Interest Rates May Rise Sooner Than Expected, Fed Indicates

The Federal Reserve signaled it could start reversing its pandemic stimulus programs in November and could raise interest rates next year. The Fed’s rate-setting committee revised its post meeting statement to say that it could start to reduce, or taper, its $120 billion in monthly asset purchases as soon as its next scheduled meeting, Nov. 2-3.

Fed Chairman Jerome Powell added that officials generally agreed at their meeting that “a gradual tapering process that concludes around the middle of next year is likely to be appropriate.” New projections released at the end of the Fed’s two-day policy meeting showed half of 18 officials expect to raise interest rates by the end of 2022. In June, just seven officials anticipated that. Meanwhile the Fed lowered its forecast for GDP growth in America this year to 5.9% while raising its inflation forecast to 4.2%.

Natural-Gas Prices Surge, and Winter Is Still Months Away

Natural-gas prices have surged, prompting worries about winter shortages and forecasts for the most expensive fuel since frackers flooded the market more than a decade ago. U.S. natural-gas futures ended September 24 at $5.105 per million British thermal units. They were about half that six months ago and have leapt 17% this month.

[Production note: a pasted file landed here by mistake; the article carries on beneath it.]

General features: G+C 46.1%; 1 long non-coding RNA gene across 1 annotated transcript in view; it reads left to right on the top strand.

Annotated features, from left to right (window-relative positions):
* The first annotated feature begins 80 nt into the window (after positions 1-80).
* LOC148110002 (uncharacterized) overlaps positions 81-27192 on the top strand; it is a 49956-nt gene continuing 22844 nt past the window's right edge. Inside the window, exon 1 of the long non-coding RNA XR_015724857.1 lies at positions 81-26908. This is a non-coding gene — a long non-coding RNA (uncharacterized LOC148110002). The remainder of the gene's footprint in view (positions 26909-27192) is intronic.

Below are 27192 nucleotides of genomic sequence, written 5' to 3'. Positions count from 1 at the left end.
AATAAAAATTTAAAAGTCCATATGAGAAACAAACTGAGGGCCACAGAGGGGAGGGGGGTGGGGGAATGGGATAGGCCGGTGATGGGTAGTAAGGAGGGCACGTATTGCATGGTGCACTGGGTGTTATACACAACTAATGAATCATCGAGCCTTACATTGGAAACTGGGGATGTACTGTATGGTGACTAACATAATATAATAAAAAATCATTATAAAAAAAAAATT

NAM Launches Grassroots “Manufacturers United”

With major policy issues coming to a head this fall in Washington, the National Association of Manufacturers this week launched Manufacturers United–a new digital platform to power the industry’s grassroots advocacy. “What’s at stake, fast facts and useful statistics, how to take action–it’s all there to help individual manufacturers find information and act on it to create an impact,” said NAM Assistant Vice President of Advocacy Michael O’Brien.

Research shows that persistent, sustained advocacy is incredibly important–and that outreach from individual constituents has the most impact, especially when policymakers are undecided on an issue. Manufacturers United unleashes the power of manufacturers who have been interested in advocacy but haven’t known where to start.